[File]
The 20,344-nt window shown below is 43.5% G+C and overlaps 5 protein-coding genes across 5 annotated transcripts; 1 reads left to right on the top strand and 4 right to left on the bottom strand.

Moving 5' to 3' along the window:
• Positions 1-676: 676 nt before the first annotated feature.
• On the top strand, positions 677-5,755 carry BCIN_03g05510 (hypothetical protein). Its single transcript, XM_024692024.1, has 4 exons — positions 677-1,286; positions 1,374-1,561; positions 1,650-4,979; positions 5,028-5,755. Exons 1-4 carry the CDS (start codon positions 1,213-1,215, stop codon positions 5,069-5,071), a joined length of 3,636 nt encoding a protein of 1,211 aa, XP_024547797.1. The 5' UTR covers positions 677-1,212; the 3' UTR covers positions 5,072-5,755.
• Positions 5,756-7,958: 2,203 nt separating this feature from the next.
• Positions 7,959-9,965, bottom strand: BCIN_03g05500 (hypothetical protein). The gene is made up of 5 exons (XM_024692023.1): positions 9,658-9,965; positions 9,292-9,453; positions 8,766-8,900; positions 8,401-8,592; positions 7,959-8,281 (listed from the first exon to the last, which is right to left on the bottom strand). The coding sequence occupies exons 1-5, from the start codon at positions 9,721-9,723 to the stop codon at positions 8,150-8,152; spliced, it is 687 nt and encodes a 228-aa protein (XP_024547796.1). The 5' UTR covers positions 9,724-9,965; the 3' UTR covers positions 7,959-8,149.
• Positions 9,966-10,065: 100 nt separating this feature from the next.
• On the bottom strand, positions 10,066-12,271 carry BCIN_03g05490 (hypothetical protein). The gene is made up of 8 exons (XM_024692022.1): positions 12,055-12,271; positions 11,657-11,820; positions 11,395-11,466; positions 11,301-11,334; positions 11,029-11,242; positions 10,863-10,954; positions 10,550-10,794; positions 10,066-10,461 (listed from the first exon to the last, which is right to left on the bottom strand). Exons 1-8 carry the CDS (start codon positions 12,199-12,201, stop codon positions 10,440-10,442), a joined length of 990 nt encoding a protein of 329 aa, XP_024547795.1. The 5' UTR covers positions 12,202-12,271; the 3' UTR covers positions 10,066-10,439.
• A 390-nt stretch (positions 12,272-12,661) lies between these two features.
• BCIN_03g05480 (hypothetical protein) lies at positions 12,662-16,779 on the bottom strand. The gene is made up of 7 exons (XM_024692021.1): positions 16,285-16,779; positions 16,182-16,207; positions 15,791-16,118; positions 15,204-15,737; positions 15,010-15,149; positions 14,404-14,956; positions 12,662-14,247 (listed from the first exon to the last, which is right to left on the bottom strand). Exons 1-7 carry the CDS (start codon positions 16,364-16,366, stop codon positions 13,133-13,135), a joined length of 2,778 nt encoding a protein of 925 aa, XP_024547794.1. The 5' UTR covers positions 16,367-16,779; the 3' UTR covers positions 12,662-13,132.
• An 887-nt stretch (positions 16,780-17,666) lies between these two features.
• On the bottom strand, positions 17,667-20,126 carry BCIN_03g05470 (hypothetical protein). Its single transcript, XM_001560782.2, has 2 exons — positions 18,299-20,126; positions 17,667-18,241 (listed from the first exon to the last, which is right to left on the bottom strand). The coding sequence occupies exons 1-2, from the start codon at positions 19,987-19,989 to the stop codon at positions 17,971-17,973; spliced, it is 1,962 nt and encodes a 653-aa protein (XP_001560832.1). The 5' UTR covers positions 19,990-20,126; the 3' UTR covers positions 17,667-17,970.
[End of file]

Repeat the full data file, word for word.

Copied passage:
The 20,344-nt window shown below is 43.5% G+C and overlaps 5 protein-coding genes across 5 annotated transcripts; 1 reads left to right on the top strand and 4 right to left on the bottom strand.

Moving 5' to 3' along the window:
• Positions 1-676: 676 nt before the first annotated feature.
• On the top strand, positions 677-5,755 carry BCIN_03g05510 (hypothetical protein). Its single transcript, XM_024692024.1, has 4 exons — positions 677-1,286; positions 1,374-1,561; positions 1,650-4,979; positions 5,028-5,755. Exons 1-4 carry the CDS (start codon positions 1,213-1,215, stop codon positions 5,069-5,071), a joined length of 3,636 nt encoding a protein of 1,211 aa, XP_024547797.1. The 5' UTR covers positions 677-1,212; the 3' UTR covers positions 5,072-5,755.
• Positions 5,756-7,958: 2,203 nt separating this feature from the next.
• Positions 7,959-9,965, bottom strand: BCIN_03g05500 (hypothetical protein). The gene is made up of 5 exons (XM_024692023.1): positions 9,658-9,965; positions 9,292-9,453; positions 8,766-8,900; positions 8,401-8,592; positions 7,959-8,281 (listed from the first exon to the last, which is right to left on the bottom strand). The coding sequence occupies exons 1-5, from the start codon at positions 9,721-9,723 to the stop codon at positions 8,150-8,152; spliced, it is 687 nt and encodes a 228-aa protein (XP_024547796.1). The 5' UTR covers positions 9,724-9,965; the 3' UTR covers positions 7,959-8,149.
• Positions 9,966-10,065: 100 nt separating this feature from the next.
• On the bottom strand, positions 10,066-12,271 carry BCIN_03g05490 (hypothetical protein). The gene is made up of 8 exons (XM_024692022.1): positions 12,055-12,271; positions 11,657-11,820; positions 11,395-11,466; positions 11,301-11,334; positions 11,029-11,242; positions 10,863-10,954; positions 10,550-10,794; positions 10,066-10,461 (listed from the first exon to the last, which is right to left on the bottom strand). Exons 1-8 carry the CDS (start codon positions 12,199-12,201, stop codon positions 10,440-10,442), a joined length of 990 nt encoding a protein of 329 aa, XP_024547795.1. The 5' UTR covers positions 12,202-12,271; the 3' UTR covers positions 10,066-10,439.
• A 390-nt stretch (positions 12,272-12,661) lies between these two features.
• BCIN_03g05480 (hypothetical protein) lies at positions 12,662-16,779 on the bottom strand. The gene is made up of 7 exons (XM_024692021.1): positions 16,285-16,779; positions 16,182-16,207; positions 15,791-16,118; positions 15,204-15,737; positions 15,010-15,149; positions 14,404-14,956; positions 12,662-14,247 (listed from the first exon to the last, which is right to left on the bottom strand). Exons 1-7 carry the CDS (start codon positions 16,364-16,366, stop codon positions 13,133-13,135), a joined length of 2,778 nt encoding a protein of 925 aa, XP_024547794.1. The 5' UTR covers positions 16,367-16,779; the 3' UTR covers positions 12,662-13,132.
• An 887-nt stretch (positions 16,780-17,666) lies between these two features.
• On the bottom strand, positions 17,667-20,126 carry BCIN_03g05470 (hypothetical protein). Its single transcript, XM_001560782.2, has 2 exons — positions 18,299-20,126; positions 17,667-18,241 (listed from the first exon to the last, which is right to left on the bottom strand). The coding sequence occupies exons 1-2, from the start codon at positions 19,987-19,989 to the stop codon at positions 17,971-17,973; spliced, it is 1,962 nt and encodes a 653-aa protein (XP_001560832.1). The 5' UTR covers positions 19,990-20,126; the 3' UTR covers positions 17,667-17,970.